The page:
109. 216 Annual report & financial statements Stanbic IBTC Annual group financial statements for the year ended 31 December 2017 Overview Business review Annual report & financial statements 217 Other information Notes to the consolidated and separate financial statements For the year ended 31 December 2017 31.5 Other revenue Group Company Group 31 Dec 2017 Nmillion 31 Dec 2016 Nmillion 31 Dec 2017 Nmillion 31 Dec 2016 Nmillion Dividend income 112 225 28,092 1,501 Gains on disposal of property and equipment 209 56 119 - Others (see (b) below) 624 433 175 158 945 714 28,386 1,659 - - 20,912 - a) Dividend income was earned from the following investees: Stanbic IBTC Pension Managers Limited Company 31 Dec 2017 Nmillion 31 Dec 2016 Nmillion 31 Dec 2017 Nmillion 31 Dec 2016 Nmillion Information technology 5,984 4,751 - - Communication expenses 1,205 921 - - Premises and maintenance 4,517 4,023 - - Depreciation expense 4,129 4,204 308 229 31.8 Other operating expenses Amortisation of intangible assets 46 33 - - Deposit insurance premium 2,482 2,382 - - 5,034 4,504 - - Stanbic IBTC Asset Management Limited - - 2,000 800 AMCON expenses (see (i) below) Stanbic IBTC Ventures Limited - - 900 100 Other insurance premium 858 647 - - Stanbic IBTC Capital Limited - - 800 - Auditors renumeration 340 310 49 64 Stanbic IBTC Stockbrokers Limited - - 280 520 Stanbic IBTC Insurance Limited - - 100 - Stanbic IBTC Trustees Limited - - 100 81 Stanbic IBTC Bank PLC - - 3,000 - 112 225 - - 112 225 28,092 1,501 Other equity investments b) T  hese include gains from investment of unclaimed dividends, investment administration charges, and distribution received from liquidation of unquoted equity investments. Non-audit service fee (see (ii) below) 19 31 6 1 850 755 - - Administration and membership fees 3,711 2,103 - - Training expenses 1,139 726 - - Security expenses 1,484 1,195 - - Travel and entertainment 1,773 1,280 - - Stationery and printing 1,182 874 - - Marketing and advertising 2,982 2,853 - - 215 336 - - Professional fees Pension administration expense Penalties and fines Donations 31.6 Credit impairment charges Net credit impairments raised and released for loans and advances 27,981 20,272 - - Recoveries on loans and advances previously written off (2,404) (469) - - 25,577 19,803 - - Comprising: Net specific credit impairment charges 15,925 - - Specific credit impairment charges (note 12.3) 28,235 16,394 - - Recoveries on loans and advances previously written off (2,404) (469) - - (254) 3,878 - - 25,577 19,803 - - 33,177 28,957 170 500 180 241 24 - 2,925 975 396 - 36,282 30,173 590 500 31.7 Staff costs Short term – salaries and allowances Staff cost: below-market loan adjustment Equity-linked transactions (note 31.11) Included in staff costs is N344 million (2016: N333 million) representing salaries and allowances paid to executive directors for the year. See note 32. 70 - - 122 142 84 25 248 - - 401 334 230 208 Provision for legal costs, levies and fines (See note 25) 3,538 1,978 - - Impairment of other financial assets 3,068 914 - - 764 280 - 1,496 1,458 - 828 437 71 55 1,199 1,099 (114) (211) 49,744 38,868 692 430 Directors fees Bank Charges 25,831 Portfolio credit impairment charges/(reversal) (note 12.3) Operational losses 38 437 Motor vehicle maintenance expense Indirect tax (VAT) Others (i) AMCON expenses AMCON charges (0.3% of total asset value) is a statutory levy by the Asset Management Corporation of Nigeria on all commercial banks operating in Nigeria.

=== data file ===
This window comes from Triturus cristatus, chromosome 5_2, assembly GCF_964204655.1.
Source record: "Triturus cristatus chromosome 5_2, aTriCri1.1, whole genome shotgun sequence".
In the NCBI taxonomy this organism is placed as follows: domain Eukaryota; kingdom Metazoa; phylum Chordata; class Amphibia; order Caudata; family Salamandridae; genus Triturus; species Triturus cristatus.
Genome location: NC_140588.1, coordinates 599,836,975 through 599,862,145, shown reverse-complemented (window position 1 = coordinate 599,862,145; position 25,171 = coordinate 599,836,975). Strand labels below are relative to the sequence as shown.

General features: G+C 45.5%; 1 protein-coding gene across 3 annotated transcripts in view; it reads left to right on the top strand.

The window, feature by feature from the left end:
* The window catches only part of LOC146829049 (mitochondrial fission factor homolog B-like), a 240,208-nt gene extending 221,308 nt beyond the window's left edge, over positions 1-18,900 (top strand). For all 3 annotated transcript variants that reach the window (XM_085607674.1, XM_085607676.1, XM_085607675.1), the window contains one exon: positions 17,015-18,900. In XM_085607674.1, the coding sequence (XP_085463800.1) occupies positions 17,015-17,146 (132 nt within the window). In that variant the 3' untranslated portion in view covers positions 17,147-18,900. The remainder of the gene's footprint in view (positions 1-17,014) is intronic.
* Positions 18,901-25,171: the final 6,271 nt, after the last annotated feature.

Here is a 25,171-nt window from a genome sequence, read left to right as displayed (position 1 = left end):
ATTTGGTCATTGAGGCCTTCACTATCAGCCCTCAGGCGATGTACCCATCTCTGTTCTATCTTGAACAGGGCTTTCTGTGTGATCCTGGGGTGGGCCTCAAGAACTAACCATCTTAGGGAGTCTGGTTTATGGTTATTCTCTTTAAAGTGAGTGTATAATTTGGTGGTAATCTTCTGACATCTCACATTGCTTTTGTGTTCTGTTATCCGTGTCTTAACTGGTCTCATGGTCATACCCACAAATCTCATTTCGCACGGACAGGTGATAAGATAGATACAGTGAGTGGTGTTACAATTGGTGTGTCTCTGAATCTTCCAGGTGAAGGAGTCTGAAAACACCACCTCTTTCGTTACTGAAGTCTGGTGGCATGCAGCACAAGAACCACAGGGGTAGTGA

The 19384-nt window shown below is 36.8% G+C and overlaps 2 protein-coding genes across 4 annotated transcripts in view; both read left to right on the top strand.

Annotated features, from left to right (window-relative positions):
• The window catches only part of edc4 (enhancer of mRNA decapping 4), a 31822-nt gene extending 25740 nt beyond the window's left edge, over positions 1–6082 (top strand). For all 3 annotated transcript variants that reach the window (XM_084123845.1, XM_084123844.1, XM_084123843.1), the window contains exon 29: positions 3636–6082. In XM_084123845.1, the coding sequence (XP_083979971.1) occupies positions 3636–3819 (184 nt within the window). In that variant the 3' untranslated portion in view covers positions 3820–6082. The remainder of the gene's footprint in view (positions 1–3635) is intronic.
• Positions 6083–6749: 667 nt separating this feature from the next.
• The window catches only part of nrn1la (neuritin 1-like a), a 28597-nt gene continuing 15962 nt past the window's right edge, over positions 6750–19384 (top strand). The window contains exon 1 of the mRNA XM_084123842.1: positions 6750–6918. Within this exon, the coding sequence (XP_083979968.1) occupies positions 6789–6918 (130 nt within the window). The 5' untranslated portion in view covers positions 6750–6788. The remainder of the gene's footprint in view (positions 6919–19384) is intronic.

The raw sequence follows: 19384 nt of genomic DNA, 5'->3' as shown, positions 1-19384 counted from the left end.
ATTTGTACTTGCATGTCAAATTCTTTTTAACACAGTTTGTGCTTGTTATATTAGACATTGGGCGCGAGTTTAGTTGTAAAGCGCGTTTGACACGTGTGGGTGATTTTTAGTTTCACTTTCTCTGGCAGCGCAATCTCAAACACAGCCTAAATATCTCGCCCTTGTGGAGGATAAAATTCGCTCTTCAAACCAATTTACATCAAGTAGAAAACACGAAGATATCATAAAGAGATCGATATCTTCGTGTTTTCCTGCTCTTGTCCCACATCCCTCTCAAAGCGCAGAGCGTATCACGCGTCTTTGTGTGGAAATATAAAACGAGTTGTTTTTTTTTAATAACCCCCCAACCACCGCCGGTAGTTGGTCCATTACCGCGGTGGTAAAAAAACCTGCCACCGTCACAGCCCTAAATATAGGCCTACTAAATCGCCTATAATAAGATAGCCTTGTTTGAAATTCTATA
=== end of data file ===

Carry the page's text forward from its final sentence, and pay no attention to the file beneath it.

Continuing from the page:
110. 218 Annual report & financial statements Stanbic IBTC Annual group financial statements for the year ended 31 December 2017 Overview Business review Annual report & financial statements 219 Other information Notes to the consolidated and separate financial statements For the year ended 31 December 2017 (ii) Non audit services 31.9 Transactions requiring regulatory approval (continued) The details of services provided by the auditors (Messrs KPMG Professional Services) during the year, other than statutory audit of financial statements, are as follows: Group Company 31 Dec 2017 Nmillion 31 Dec 2016 Nmillion 31 Dec 2017 Nmillion 31 Dec 2016 Nmillion 4 - - - Tax services – review transfer pricing documentation - 1 - 1 Professional fees on Scrip dividend issue 2 - 2 - Audit of deposit insurance certification 3 1 3 - Professional fees on review of ISA 810 3 - 1 - Assurance services – ISAE 3000 review of controls at Stanbic IBTC Nominees Limited 4 5 - - Advisory services – survey financial services industry - 3 - - Compilation of financial information for preparation of rights issue - 5 - - CBN corporate governance and whistle blowing guidelines - 12 - - Training services - 1 - - Audit services – audit procedures on BA 610 reporting for SBSA 4 3 - - 19 31 6 1 Advisory services – remuneration survey (i) NOTAP approved the transfer of technology agreement with Wizzit International, South Africa for a year and expired in April 2017. During the year, a total amount of N18 million was paid to Wizzit International. (ii) The software licence agreement payment to Microsoft Ireland Operations Limited was approved by NOTAP in 2015 for a validity period of 3 years. During the year, a total payment of N1,125 million was made. (iii) NOTAP issued approval for a year and expired for payment of Annual Technical Supports (“ATS”) services for Finacle software expiring in December 2017. During this year, a total payment of N220 million was made. (iv) An addendum NOTAP approval was received for a year, effective May 2017, to the software licence agreement with Intellinx Limited. During the year, a total amount of N101 million was paid to Intellinx Limited. (v) NOTAP approved the software licence agreement payment to Nucleus Software Exports Limited for a year expiring March 2018. During the year under review, a total payment of N14 million was made. 31 Dec 2017 Nmillion 31 Dec 2016 Nmillion 63 51 - - 193 354 - - - - - - 256 405 - - 31.11 Share-based payment transactions The group operates a number of share- based payment arrangements under which the entity receives services from employees as a consideraion for equity instrument of the group or cash settlement based on equity instrument of the group. Amounts recognised in financial statements Registration certificate number Approved basis and amount Certificate validity (i) T  he Master agreement between Wizzit International and Stanbic IBTC Bank PLC NOTAP/AG/ FI/1280/16/208 $54,570 30 April 2016 to 30 April 2017 (ii) Microsoft Volume Licensing Agreement between Microsoft and Stanbic IBTC Bank PLC NOTAP/AG/ FI/1280/15/64 Bulk remittance of $3,396,240.00 01 March 2015 to 28 February 2018 (iii) Amendment to the Master Software Licence Agreement between Edgverve Systems Limited India and Stanbic IBTC Bank PLC NOTAP/AG/ FI/1280/23/150 $665,622 1 year expiring on 31 December 2017 (iv) Software Licence and Support Agreement between Intellinx Limited and Stanbic IBTC Bank PLC NOTAP/AG/ FI/1280/17/528 Bulk remittance of $306,497 02 May 2017 to 02 November 2017 (v) Affiliate Agreement between Nucleus Software Exports Limited and Stanbic IBTC Bank PLC NOTAP/AG/ FI/1280/13/440 Bulk remittance of $41,452 02 May 2014 to 01 May 2017 Company 31 Dec 2016 Nmillion More than five years The group obtained approval of National Office for Technology and Promotion (NOTAP) for some information technology project, the cost of which have been recognised in these financial statements. Relevant details are disclosed as follows: Transaction involved At year end, the future minimum lease payments under non-cancellable operating leases were payable as follows: Group Between one and five years The rules of Financial Reporting Council of Nigeria require that transactions or agreements requiring registration by regulatory body in Nigeria shall only be recognised in the financial statements to the extent that approval is obtained. For transactions recognised, the relevant registration details are required to be disclosed. The group leases a number of branch and office premises under operating leases. The lease period varies, and typically run for a period of 3 to 10 years, with an option to renew the lease after that date. Lease payments are increased periodically (usually every three periods) to reflect market rentals. 31 Dec 2017 Nmillion Less than one year 31.9 Transactions requiring regulatory approval 31.10 Operating leases At 31 December 2017, the group had the following share-based arrangements 31 Dec 2017 Nmillion 31 Dec 2016 Nmillion 18 9 1,125 385 (a) Share appreciation rights based on equity instrument of Stanbic IBTC Holdings PLC (Stanbic IBTC Equity Growth Scheme) – cash settled (b) Share options and appreciation rights based on equity instrument of Standard Bank Group (Parent company share incentive schemes) – equity settled (c) Deferred bonus scheme. The expenses and liabilities recognised in respect of the share based arrangements are as follows: 220 201 Expenses recognised in staff costs Stanbic IBTC Equity Growth Scheme (credit)/charge 101 85 14 - Parent company share incentive schemes** Deferred bonus scheme (DBS) 680 31 Dec 2016 Nmillion 1,520 129 (7) (9) 1,412 854 2,925 974 1,265 421 Liabilities recognised in other liabilities Stanbic IBTC Equity Growth Scheme 1,478 31 Dec 2017 Nmillion Deferred bonus scheme 1,043 825 2,308 1,246 **The parent company share incentive scheme is equity settled. As such, a corresponding decrease in equity has been recognised. See Statement of changes in equity for further details.